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The Art Of Extraction: Beyond Traffic, "Walletizing" The User

Imagine if you had 1 million people walk through the lobby of your restaurant, take a free dinner mint, toothpick, ask for a glass of water, and then leave. During that brief interlude your business model is to hold up as many ad flyers in front of their faces as they chew the mint, ponder the flavor, ignore the menu and flyers (and any other gesture you come up with), leave after the freebie is over.

Your marketing guru pats you on the back with expressions like "great job, we have them now."

Internet.com's

August

Oct 7

Oct 14

Oct 7

Oct 14

Percent

WEBDEX

Users

Market cap or PMV*

Market cap or PMV*

User

User

change

(millions)

(millions)

(millions)

Value

Value

Yahoo

26.1

$10,715

$10,481

$410

$401

-2.2%

AOL.com*

21.8

$3,000

$2,850

$138

$131

-5.0%

Microsoft.com*

19.6

$2,500

$2,600

$127

$133

4.0%

Lycos

17.6

$1,005

$1,059

$57

$60

5.4%

Excite

16.6

$1,727

$1,762

$104

$106

2.0%

Netscape.com*

16.3

$1,400

$1,500

$86

$92

7.1%

MSN.com/Hotmail*

15.6

$875

$1,000

$56

$64

14.3%

GeoCities

15.5

$506

$560

$33

$36

10.6%

Infoseek

11.0

$645

$647

$59

$59

0.3%

Disney.com*

10.4

$900

$1,000

$86

$96

11.1%

TOTAL

170.5

$23,273

$23,458

$1,156

$1,178

1.9%

AVERAGE

17.1

$2,327

$2,346

$116

$118

1.9%

) 1998 Internet.com *PMV=Steve Harmon's estimated private market value for Web site only

Your ad guru touts that you frantically got before their eyeballs a record 10 flyers, including the new "eat at joes" flip-it animated one--that's surely gonna get their attention.

I'm going to call this the "raccoon" business model. For anyone who's ever seen the lifestyle pattern of a raccoon knows they're very habitual in their daily routine and they are fond especially of free food. Flash as many flyers in front of a raccoon while it's eating the free-for-all and the best you'll get is an amused raccoon.

Said another way, on the Internet, the business model of advertising is but 1/20th of the true value extraction of the user relationship, if that.

While we are confident that advertising alone on the Internet may be a $10 billion arena within a few short years (in a $200 billion ad universe across all mediums), what the Web offers that no other medium in the history of media can do is monetize the user with the universe of offers.

This is not "personalization" in the hackneyed lexicon of Flycast or match and marry marketing. It is the development of a "relationship" with the Internet experience.

No more than the relationship we have with the movie experience. None of us goes to the movie house with the express intent of buying popcorn for $7 dollars a bucket, a soda for $3 and a dose of sugar candy with a thick coating of red dye #2 spewed into it for $2.50 a box.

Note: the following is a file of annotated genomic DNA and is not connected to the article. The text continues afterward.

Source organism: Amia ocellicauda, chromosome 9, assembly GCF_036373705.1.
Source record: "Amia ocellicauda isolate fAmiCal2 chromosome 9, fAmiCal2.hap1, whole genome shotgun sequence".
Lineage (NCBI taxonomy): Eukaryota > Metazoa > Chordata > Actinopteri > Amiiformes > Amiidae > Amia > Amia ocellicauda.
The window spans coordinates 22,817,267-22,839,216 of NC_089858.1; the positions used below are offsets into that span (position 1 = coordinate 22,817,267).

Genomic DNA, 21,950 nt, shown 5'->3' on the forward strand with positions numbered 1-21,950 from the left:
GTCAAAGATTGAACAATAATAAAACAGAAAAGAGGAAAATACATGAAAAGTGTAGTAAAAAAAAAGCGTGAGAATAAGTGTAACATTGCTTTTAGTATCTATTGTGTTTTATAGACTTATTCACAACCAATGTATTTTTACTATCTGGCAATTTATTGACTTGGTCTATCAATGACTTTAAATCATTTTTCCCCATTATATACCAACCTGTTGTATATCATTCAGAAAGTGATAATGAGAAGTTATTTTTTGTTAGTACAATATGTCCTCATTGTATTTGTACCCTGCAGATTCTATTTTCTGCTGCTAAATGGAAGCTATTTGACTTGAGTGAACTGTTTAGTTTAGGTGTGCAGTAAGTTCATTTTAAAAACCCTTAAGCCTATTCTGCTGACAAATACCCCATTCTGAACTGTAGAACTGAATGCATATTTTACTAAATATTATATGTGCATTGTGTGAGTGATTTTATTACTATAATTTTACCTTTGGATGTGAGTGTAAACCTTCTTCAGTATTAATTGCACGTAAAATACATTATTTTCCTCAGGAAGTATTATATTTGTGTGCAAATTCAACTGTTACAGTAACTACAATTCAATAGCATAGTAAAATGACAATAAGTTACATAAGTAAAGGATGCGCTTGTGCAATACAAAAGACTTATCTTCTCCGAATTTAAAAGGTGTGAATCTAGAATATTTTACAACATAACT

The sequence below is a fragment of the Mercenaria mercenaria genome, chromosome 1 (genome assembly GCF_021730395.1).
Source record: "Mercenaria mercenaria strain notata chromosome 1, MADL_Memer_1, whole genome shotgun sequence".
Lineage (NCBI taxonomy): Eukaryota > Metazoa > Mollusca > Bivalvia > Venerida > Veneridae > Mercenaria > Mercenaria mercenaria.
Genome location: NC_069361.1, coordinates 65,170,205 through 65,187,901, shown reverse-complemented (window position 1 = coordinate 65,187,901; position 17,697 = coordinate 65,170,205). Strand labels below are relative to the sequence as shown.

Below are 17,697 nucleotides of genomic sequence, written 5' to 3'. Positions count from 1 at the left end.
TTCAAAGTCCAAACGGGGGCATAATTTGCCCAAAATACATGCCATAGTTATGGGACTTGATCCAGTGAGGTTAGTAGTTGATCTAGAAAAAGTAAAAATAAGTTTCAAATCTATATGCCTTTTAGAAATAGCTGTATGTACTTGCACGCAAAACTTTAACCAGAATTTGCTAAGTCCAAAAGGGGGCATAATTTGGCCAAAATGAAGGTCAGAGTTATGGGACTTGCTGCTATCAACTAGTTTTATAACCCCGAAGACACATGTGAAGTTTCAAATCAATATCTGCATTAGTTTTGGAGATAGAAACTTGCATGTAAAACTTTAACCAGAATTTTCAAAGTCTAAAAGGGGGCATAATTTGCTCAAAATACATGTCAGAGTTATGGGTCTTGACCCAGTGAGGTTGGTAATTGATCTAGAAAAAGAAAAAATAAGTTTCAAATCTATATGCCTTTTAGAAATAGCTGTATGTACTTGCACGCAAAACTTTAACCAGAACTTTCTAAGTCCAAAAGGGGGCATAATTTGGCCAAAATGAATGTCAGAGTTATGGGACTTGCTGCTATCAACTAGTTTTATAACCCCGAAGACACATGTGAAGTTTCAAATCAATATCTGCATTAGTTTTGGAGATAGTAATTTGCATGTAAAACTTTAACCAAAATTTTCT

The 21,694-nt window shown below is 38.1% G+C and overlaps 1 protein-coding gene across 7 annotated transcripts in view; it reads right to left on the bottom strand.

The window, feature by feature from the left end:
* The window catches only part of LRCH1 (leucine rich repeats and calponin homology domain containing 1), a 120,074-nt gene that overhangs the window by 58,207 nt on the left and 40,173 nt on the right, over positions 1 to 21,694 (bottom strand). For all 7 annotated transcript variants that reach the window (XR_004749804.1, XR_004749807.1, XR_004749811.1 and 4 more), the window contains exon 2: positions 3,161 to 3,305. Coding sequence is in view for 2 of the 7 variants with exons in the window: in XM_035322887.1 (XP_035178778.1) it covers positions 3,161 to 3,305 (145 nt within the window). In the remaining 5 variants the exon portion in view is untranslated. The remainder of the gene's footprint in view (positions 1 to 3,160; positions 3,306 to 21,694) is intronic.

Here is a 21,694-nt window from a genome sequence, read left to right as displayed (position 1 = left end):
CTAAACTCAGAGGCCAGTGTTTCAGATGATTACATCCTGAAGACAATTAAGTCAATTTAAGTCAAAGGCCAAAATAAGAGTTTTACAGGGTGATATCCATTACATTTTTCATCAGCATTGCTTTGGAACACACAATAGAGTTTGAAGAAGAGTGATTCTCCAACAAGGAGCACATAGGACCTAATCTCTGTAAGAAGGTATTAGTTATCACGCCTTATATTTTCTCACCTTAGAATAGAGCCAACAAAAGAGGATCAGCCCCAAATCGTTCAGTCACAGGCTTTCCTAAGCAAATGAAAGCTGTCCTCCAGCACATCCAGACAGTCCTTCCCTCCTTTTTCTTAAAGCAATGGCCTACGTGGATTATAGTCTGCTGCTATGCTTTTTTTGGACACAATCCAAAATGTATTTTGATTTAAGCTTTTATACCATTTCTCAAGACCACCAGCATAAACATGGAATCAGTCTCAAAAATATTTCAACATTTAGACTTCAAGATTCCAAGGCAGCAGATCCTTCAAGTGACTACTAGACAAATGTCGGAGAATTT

But economically we've spent $8 for the movie ticket and $12.50 on the associated "experience." So is United Artists in the movie or popcorn business? And it's no accident that when you walk into the movie house you must pass the snack bar, the "relationship" has begun, the commerce opportunity is immediate and almost invisible we're so "used" to it. There are no banners or posters on the walls of the movie house that say "check out the snacks" across the street, go now."

Since most of the top sites shown in Internet.com's WEBDEX (web site value index) depend a majority or entirely on advertising let's focus on the experience.

On the Internet we would posit that that's just what banner ads do, take the commerce AWAY from the site and not INTO the site. The experience is not seamless or blended as the popcorn/movie example. So we'll look at Web site valuations today, movie houses with nothing but posters pointing to other people's commerce opportunities and say what if the commerce opportunity was as user-friendly as the ransom we pay for popcorn because the commerce opportunity is convenient, now, and part of the "relationship" we accept from the movie house.

We suspect that integrated commerce on the Internet, and it doesn't exist on the Web today truly since the services, software, user-interface are not there yet, has the ability to increase the potential value of a user as seen in the WEBDEX, 10x or more. Today's $10 billion top-end valuation for a Yahoo (NASDAQ:YHOO), or $560 million for a GeoCities (NASDAQ:GCTY) pales in comparison.

These aren't "media" companies as in ABC TV or CNN. These are media companies with the potential to place real commerce at every click. The future value of all of the above Web sites relies on the ability for them to "walletize" users. Showing soon on a Web site near you?



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